In a July 19, 2020 interview with Fox News, President Trump was directly asked whether he would accept the results of the upcoming presidential election, a question that never before had necessitated an answer.
The President gave no strong affirmative response but instead stated that he would wait and see, questioning the basic expectation of democracy for a peaceful transition of power. At that time, it seemed like such a “Trump thing” to say, but to those of us who study democratic backsliding, the statement was an ominous sign for what was to come. Fast forward to January 6, 2021 storming of the US Capitol building by mobs of violent Pro-Trump supporters, and the President’s response is no longer a political word play but instead a true threat to American democratic values.
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For decades now, democratization scholars have worked to understand the characteristics of democracies and what differentiates a democratic regime from an authoritarian one. There has been much disagreement on the list of the necessary and sufficient qualities of a democracy. However, the common denominator of all measures and indices of democracy has always been “free and fair elections.” Countries that have recently overthrown authoritarian regimes struggle with different aspects of democratic order but the minimal expectation of all democratic regimes is the establishment of a competitive, free, and fair electoral process. To see that questioned in the United States of America by our own President and various elected officials around the country, including some from North Carolina, is simply astounding.
There is no question that democracies, just like authoritarian regimes, are not static constructs. Without dedication and intentional tending, democracies can stagnate and dwindle. Recent and ancient history has taught us that. However, electoral fraud has never been a problem in the United States. This is not to say that the quality of our electoral process is not in need of improvements. Democracies are a work in progress. Issues such as gerrymandering, campaign finance, and misinformation have been identified as challenges to improving the quality of American elections. In addition, in the recent decade we have witnessed a global technological explosion, leading to a rise of external on-line threats. We have never experienced internal voter fraud of any type. All claims by the President and elected officials this year have been unsubstantiated and unfounded.
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Unfounded claims of electoral fraud are dangerous political ploys. As the leading democracy in the world, even though we spend more than $700 billion in our military, our largest asset is our soft power, our reputation. Politicians who want to score points with their local constituencies using dangerous rhetoric that questions the very well-being of American democracy, damage our global reputation, our diplomatic relations, and ultimately our global leadership.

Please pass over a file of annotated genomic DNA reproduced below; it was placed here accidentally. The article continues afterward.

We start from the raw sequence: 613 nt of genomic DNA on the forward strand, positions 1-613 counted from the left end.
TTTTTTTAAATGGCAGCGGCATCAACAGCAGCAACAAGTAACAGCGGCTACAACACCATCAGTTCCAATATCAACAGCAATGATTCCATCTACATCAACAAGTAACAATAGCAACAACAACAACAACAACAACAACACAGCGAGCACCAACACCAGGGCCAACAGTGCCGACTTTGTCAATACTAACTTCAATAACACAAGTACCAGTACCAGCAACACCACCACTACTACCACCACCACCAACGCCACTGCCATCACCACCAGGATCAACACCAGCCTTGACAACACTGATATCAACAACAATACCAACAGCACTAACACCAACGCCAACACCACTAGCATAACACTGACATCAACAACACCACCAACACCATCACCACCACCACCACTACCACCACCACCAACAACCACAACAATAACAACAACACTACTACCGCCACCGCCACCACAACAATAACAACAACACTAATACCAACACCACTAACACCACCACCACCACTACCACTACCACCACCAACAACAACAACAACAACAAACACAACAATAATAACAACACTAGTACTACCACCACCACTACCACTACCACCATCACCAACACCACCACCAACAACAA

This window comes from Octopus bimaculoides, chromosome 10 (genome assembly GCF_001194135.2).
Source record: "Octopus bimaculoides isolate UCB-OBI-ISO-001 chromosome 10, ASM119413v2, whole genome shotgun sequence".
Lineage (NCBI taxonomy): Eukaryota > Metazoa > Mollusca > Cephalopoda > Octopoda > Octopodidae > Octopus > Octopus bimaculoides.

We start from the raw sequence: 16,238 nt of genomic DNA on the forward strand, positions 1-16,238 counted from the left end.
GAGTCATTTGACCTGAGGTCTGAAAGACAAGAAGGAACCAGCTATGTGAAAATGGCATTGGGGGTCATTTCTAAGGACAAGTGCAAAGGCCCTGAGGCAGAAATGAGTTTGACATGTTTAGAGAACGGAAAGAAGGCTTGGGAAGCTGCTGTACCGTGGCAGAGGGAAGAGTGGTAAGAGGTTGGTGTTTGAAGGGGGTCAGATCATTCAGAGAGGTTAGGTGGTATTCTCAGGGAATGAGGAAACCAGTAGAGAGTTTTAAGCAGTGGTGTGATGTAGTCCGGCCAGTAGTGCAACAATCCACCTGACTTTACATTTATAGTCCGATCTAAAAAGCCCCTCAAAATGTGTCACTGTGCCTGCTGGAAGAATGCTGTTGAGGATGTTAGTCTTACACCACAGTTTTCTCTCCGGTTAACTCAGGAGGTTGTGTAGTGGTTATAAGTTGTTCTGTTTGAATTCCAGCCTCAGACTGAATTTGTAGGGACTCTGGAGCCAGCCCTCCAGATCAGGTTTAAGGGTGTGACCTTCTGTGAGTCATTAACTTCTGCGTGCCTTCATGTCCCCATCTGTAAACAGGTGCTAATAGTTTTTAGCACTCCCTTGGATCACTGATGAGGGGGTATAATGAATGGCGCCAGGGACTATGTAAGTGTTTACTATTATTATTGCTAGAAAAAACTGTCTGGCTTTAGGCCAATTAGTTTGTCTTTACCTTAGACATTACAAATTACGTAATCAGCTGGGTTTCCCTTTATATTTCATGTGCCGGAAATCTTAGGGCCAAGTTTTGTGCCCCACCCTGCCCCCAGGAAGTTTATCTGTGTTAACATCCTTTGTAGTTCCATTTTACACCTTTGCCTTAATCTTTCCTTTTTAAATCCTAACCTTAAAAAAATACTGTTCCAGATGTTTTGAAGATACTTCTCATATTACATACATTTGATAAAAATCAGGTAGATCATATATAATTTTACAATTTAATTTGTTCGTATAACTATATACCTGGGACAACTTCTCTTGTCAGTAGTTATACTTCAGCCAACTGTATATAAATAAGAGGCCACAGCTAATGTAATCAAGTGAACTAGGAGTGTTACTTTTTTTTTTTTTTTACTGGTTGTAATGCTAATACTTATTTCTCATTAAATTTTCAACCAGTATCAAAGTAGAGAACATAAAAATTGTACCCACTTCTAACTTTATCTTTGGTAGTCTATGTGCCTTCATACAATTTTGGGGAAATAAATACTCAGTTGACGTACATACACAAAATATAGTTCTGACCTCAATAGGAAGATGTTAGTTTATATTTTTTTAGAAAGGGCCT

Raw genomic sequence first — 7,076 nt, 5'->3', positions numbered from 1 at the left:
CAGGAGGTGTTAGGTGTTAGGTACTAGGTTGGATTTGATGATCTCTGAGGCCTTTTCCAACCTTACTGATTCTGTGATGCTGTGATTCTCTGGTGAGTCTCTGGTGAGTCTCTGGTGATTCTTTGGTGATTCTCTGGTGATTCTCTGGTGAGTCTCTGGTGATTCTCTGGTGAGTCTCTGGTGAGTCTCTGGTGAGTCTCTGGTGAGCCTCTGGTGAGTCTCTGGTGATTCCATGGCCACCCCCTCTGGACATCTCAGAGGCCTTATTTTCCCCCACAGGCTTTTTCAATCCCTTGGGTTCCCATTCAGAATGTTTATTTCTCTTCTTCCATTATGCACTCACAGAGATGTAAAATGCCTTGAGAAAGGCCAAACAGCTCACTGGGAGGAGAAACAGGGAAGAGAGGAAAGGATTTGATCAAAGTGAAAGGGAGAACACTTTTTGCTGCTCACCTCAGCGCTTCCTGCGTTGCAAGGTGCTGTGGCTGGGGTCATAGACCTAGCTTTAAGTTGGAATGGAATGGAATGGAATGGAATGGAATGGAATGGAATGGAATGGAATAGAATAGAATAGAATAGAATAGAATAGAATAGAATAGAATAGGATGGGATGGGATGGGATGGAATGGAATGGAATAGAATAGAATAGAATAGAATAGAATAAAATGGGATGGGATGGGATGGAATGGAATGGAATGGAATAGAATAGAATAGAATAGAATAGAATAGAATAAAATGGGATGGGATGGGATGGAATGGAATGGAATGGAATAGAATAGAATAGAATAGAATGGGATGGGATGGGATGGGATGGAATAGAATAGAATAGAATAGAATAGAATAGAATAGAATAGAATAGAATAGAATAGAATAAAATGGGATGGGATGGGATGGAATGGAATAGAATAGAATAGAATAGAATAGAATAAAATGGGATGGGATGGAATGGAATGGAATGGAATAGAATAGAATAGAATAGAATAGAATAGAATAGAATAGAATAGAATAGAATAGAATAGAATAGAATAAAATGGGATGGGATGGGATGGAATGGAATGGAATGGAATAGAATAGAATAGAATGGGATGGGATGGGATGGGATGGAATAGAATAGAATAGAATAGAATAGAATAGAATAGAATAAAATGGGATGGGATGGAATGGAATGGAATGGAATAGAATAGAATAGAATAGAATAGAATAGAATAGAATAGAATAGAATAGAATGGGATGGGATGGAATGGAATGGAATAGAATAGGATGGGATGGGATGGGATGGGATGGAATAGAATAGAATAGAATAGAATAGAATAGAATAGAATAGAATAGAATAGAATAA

On January 6, 2021, not only was our American democracy directly attacked but our position in global governance also took a hit. It will take years for our diplomacy to recover. How can a U.S. Embassy abroad advise other countries’ constituents to remain calm and accept outcomes of democratic elections when our own Capitol building was overtaken by domestic terrorists wanting to reverse the outcomes of our democratic elections? Most importantly, how can we advise other countries’ political actors to respect democratic election outcomes when our President and many of our elected officials have refused to come to terms with electoral loss and instead have incited violence based on fictitious accounts of voter fraud?
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Under the circumstances, the only path forward is to distance ourselves from the unacceptable act of inciting violence against the government of the United States, and impeach former President Donald J. Trump. Anything less would be insufficient to send a clear and resounding message not only to the American people, but also to the world needing reassurance that we will not tolerate violent attacks on democratic institutions.
It will not be an easy decision for the Senate Republicans to make but one that is needed to thwart the rise of far-right extremism heavily encouraged by the Trump presidency. As dates for the Senate impeachment trial are being negotiated, we are seeing signs of a fractured Republican party, uncertain on how to move forward in a post-Trump era. There is only one path forward, one that puts political expediency aside for the sake of our democracy and reclaiming our leadership in the world. I hope our members of Congress courageously put country over party at a pivotal moment in our American history.
Dr. Ingrid Bego is an Associate Professor of Political Science and the Director of International Studies Program at Western Carolina University. Her book, “Gender Equality Policy in the European Union,” was published by Palgrave in 2015 and she is currently working on finishing her second book project with Routledge examining the role of gender on executive appointments in post-Communist Central and Eastern Europe.